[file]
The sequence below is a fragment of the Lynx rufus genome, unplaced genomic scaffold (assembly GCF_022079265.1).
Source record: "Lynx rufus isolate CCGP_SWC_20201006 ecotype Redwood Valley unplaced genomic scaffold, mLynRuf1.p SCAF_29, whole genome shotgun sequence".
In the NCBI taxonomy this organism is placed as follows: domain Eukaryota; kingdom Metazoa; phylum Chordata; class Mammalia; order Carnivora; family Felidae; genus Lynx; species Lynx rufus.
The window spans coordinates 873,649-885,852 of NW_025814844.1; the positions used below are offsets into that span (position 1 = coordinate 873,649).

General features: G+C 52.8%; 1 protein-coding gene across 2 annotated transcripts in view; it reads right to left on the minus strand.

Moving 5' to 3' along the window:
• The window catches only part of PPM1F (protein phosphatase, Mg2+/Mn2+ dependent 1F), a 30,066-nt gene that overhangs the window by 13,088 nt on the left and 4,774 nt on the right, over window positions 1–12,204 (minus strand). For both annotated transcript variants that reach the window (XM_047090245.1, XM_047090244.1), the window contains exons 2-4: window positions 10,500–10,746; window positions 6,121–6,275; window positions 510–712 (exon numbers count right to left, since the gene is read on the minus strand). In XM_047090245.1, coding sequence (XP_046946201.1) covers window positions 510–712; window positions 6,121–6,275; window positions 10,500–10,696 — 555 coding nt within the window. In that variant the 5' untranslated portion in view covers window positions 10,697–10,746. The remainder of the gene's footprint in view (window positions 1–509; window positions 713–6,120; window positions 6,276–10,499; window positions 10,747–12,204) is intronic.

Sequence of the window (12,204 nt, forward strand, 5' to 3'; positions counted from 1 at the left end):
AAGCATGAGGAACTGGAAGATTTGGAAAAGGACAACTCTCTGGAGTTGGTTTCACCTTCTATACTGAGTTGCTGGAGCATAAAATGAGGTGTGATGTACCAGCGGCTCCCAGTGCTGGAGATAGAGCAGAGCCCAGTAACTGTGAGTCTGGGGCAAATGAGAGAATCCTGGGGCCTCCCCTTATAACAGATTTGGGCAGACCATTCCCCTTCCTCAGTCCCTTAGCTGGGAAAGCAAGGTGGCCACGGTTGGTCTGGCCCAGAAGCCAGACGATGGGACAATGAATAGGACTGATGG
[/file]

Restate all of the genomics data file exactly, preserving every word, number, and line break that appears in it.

The sequence below is a fragment of the Lynx rufus genome, unplaced genomic scaffold (assembly GCF_022079265.1).
Source record: "Lynx rufus isolate CCGP_SWC_20201006 ecotype Redwood Valley unplaced genomic scaffold, mLynRuf1.p SCAF_29, whole genome shotgun sequence".
In the NCBI taxonomy this organism is placed as follows: domain Eukaryota; kingdom Metazoa; phylum Chordata; class Mammalia; order Carnivora; family Felidae; genus Lynx; species Lynx rufus.
The window spans coordinates 873,649-885,852 of NW_025814844.1; the positions used below are offsets into that span (position 1 = coordinate 873,649).

General features: G+C 52.8%; 1 protein-coding gene across 2 annotated transcripts in view; it reads right to left on the minus strand.

Moving 5' to 3' along the window:
• The window catches only part of PPM1F (protein phosphatase, Mg2+/Mn2+ dependent 1F), a 30,066-nt gene that overhangs the window by 13,088 nt on the left and 4,774 nt on the right, over window positions 1–12,204 (minus strand). For both annotated transcript variants that reach the window (XM_047090245.1, XM_047090244.1), the window contains exons 2-4: window positions 10,500–10,746; window positions 6,121–6,275; window positions 510–712 (exon numbers count right to left, since the gene is read on the minus strand). In XM_047090245.1, coding sequence (XP_046946201.1) covers window positions 510–712; window positions 6,121–6,275; window positions 10,500–10,696 — 555 coding nt within the window. In that variant the 5' untranslated portion in view covers window positions 10,697–10,746. The remainder of the gene's footprint in view (window positions 1–509; window positions 713–6,120; window positions 6,276–10,499; window positions 10,747–12,204) is intronic.

Sequence of the window (12,204 nt, forward strand, 5' to 3'; positions counted from 1 at the left end):
AAGCATGAGGAACTGGAAGATTTGGAAAAGGACAACTCTCTGGAGTTGGTTTCACCTTCTATACTGAGTTGCTGGAGCATAAAATGAGGTGTGATGTACCAGCGGCTCCCAGTGCTGGAGATAGAGCAGAGCCCAGTAACTGTGAGTCTGGGGCAAATGAGAGAATCCTGGGGCCTCCCCTTATAACAGATTTGGGCAGACCATTCCCCTTCCTCAGTCCCTTAGCTGGGAAAGCAAGGTGGCCACGGTTGGTCTGGCCCAGAAGCCAGACGATGGGACAATGAATAGGACTGATGG